Racists bullies kept jobs despite abusing Sikh colleague – and one was promoted
At least two men have kept their jobs after they bullied a co-worker so badly he is now unable to work – and one of them has even been given a promotion.
Stuart Smith and John Cleary subjected Sikh salesman Kieran Sidhu, 36, to racist abuse at tech firm, Exertis, but despite HR advice they were not sacked.
They tormented him on a daily basis, calling him an ‘Arab with a shoe bomb’ and ‘the only ethnic in the office.’
Smith’s LinkedIn profile shows he is still at the Basingstoke firm and got the position of Amazon and Online Accounts Director in 2020 – three years after the bullying was first investigated.
Meanwhile, John Cleary answered the phone when Metro.co.uk phoned the company, but his LinkedIn profile appeared to have been disabled.
A third person, Glynn Smith, remains on LinkedIn and their job information suggests he works at Exertis, but it is unclear whether he continues to be employed by the firm.
Marketing director Rob Fitzsimons would not directly answer questions about whether the three men were working for the firm.
Instead he said there had been diversity training and insisted they carried out a thorough internal investigation.
The firm’s own HR Manager, Sue Stratton, said that there were grounds to sack all three bullies along with Matt Rumsey.
Mr Rumsey was Mr Sidhu’s manager at the time but showed little interest in the allegations and cared more about sales targets.
Mr Sidhu’s bullying escalated when he was promoted to account manager in January 2016, having joined in 2012.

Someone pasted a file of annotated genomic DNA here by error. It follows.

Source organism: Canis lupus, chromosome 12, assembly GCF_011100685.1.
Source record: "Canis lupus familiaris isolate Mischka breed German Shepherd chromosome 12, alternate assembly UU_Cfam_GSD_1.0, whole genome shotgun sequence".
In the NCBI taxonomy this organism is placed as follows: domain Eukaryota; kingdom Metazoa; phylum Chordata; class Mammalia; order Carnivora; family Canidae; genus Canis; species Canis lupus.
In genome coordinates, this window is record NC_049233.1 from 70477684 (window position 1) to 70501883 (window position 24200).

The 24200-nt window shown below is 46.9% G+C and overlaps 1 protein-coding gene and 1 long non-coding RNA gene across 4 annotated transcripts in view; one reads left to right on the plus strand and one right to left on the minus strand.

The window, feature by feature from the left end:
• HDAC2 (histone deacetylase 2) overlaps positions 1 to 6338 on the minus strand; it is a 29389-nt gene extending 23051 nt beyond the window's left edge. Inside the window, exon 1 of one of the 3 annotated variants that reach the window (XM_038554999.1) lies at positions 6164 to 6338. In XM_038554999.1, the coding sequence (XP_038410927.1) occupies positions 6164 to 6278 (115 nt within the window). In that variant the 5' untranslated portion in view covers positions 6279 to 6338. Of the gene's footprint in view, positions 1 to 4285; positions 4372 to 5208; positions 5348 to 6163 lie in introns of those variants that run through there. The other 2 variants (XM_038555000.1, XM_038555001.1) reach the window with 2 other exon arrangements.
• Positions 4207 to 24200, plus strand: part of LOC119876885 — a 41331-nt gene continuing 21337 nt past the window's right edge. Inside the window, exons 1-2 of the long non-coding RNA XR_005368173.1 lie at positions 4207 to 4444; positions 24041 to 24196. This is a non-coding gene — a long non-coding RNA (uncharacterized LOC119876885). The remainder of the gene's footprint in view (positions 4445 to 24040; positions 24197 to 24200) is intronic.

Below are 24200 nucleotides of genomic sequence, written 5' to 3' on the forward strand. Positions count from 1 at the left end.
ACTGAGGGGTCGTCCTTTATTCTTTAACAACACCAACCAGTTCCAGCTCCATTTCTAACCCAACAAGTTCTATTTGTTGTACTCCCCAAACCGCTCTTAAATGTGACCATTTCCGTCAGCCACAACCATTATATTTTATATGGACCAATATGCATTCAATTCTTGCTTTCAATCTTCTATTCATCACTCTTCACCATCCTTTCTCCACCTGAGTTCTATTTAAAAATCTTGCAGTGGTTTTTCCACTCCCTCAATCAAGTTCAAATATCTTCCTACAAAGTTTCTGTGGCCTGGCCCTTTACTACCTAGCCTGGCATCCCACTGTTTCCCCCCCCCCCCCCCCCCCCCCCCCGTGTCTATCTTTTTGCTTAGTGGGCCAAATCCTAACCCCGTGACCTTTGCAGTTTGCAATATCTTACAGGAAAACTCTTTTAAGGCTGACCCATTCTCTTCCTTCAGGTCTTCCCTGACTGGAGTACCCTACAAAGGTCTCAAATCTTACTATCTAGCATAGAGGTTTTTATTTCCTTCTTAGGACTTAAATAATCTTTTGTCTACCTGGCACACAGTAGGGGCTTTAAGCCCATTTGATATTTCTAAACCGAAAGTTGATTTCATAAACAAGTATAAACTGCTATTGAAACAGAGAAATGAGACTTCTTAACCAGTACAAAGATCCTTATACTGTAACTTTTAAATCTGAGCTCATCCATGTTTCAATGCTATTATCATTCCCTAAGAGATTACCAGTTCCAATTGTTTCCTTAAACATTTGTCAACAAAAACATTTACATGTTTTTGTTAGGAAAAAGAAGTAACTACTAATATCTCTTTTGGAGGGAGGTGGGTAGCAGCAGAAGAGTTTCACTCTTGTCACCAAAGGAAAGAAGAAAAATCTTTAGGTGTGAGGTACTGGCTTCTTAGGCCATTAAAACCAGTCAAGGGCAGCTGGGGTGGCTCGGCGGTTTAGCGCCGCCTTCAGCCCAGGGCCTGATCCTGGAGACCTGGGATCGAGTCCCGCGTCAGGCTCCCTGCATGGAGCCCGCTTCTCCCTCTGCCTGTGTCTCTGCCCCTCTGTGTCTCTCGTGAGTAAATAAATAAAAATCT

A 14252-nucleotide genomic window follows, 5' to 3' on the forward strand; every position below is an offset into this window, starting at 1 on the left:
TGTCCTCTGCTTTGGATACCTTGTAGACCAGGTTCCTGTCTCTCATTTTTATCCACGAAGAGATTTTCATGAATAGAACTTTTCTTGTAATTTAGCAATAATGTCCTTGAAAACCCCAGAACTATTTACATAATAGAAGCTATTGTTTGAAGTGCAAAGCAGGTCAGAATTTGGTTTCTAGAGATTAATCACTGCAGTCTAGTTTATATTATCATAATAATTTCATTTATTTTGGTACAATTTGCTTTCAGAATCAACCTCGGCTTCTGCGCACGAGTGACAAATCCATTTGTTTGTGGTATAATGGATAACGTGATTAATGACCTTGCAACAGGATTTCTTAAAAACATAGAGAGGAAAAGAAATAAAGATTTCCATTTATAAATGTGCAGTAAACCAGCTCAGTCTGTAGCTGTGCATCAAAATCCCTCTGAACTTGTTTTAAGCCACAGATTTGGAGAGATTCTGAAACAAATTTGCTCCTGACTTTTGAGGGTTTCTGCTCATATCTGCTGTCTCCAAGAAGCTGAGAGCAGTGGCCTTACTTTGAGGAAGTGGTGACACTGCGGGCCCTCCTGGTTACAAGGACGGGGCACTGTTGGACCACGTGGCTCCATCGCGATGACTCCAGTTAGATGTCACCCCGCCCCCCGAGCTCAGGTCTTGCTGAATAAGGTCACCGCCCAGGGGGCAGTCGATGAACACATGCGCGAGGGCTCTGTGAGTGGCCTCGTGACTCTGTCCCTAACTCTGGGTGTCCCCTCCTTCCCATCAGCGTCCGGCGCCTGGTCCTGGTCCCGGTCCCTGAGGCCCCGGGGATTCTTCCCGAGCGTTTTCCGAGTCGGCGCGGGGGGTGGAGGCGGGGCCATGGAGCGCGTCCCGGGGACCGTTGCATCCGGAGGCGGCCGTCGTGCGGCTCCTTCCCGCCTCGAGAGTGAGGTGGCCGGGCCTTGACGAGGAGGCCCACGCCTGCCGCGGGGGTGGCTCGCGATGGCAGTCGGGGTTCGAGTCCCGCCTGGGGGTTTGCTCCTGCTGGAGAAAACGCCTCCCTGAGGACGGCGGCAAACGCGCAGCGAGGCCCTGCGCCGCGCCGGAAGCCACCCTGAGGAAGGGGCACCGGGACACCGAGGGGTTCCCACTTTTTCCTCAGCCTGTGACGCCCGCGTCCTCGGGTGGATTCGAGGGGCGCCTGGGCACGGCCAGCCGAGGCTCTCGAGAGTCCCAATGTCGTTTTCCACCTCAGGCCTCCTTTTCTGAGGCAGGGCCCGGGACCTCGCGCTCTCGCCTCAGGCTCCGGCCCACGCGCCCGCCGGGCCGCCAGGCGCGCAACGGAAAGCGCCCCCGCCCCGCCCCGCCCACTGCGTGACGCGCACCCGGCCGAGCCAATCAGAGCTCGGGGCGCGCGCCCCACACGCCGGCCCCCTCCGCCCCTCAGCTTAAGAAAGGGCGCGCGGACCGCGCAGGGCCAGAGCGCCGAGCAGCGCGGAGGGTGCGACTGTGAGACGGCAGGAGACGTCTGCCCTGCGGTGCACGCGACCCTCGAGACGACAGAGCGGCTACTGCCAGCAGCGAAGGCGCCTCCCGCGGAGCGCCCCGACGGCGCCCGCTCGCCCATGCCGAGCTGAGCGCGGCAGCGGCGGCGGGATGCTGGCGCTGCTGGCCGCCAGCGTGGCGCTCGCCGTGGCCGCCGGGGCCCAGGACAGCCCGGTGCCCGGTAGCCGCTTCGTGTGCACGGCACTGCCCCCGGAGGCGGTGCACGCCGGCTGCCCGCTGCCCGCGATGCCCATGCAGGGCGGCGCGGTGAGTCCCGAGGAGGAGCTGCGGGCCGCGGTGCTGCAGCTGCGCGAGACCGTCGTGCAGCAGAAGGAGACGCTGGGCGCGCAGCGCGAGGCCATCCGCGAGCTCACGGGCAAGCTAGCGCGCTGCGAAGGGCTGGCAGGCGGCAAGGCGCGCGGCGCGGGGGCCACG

They called him a ‘temperamental Syrian immigrant’ who was ‘f*g for Isis’, and hid his work equipment, including throwing his laptop in the bin.
An employment tribunal in Southampton heard how the sales team would sing to the tune of Que Sera Sera: ‘Sidhu, Sidhu, he works at O2. Sidhu, Sidhu, he’s an Arab too and he’s got a bomb in his shoe.’
Documents allege Cleary tried to force Mr Sidhu to try on some lingerie on the sales floor in front of colleagues, prompting Glynn Smith to ask him what was wrong, allegedly saying: ‘To be fair John couldn’t pimp you out for much, maybe
if you lose some weight and fly you back to Syria.’
Co-workers often made racist jokes about Mr Sidhu ‘going back’ to the Middle East or about him being Syrian, despite the fact he is of Indian descent, the tribunal heard.
Glynn Smith, tried to argue he could not have been racist towards Mr Sidhu because ‘he is married to somebody from Lebanon’.
His co-workers would repeatedly tape McDonald’s adverts and a spoof ‘gigolo’ business card to his computer screen, saying that was what he would be doing after getting fired, Mr Sidhu told the tribunal.
One said he lived ‘in a shit area that looks like a terrorist war zone’ after looking up his address on Google Maps. ‘What’s that place called, Aleppo?’ the colleague said.
He would be asked how it felt to be the ‘only ethnic on the team’ while one teammate said: ‘You will be the last ethnic if you are anything to go by.’
The tribunal heard how colleagues would hide Mr Sidhu’s mouse and chair and give him a standing ovation whenever he arrived late.
Mr Sidhu complained to manager Mr Rumsey, who showed ‘little interest’ and cared more about the team’s sales targets, the tribunal ruled.
He had told his boss: ‘When they’re Googling my name going, “You live in a terrorist area” and all this nonsense, that’s draining… for me mentally I’m thinking, where have I gone wrong? Once is a joke, twice is a joke… there hasn’t
been once in three days where that hasn’t happened.’
But instead of helping Mr Sidhu, the tribunal found Mr Rumsey took clients off him and tried to force him out of the company ‘because he did not fit in with the team.’
Mr Sidhu left the firm in May 2017, suffering from extreme depression and anxiety.
Psychiatrist Dr Jonathan Ornstein said he has a ‘very low chance of recovery’ and is ‘unlikely to be able to work again’.
Mr Sidhu’s solicitor Lawrence Davies said: ‘The size of my client’s compensation claim reflects not only the gravity of the ordeal he suffered but the psychiatric assessment that, in all probability, his career is over.’
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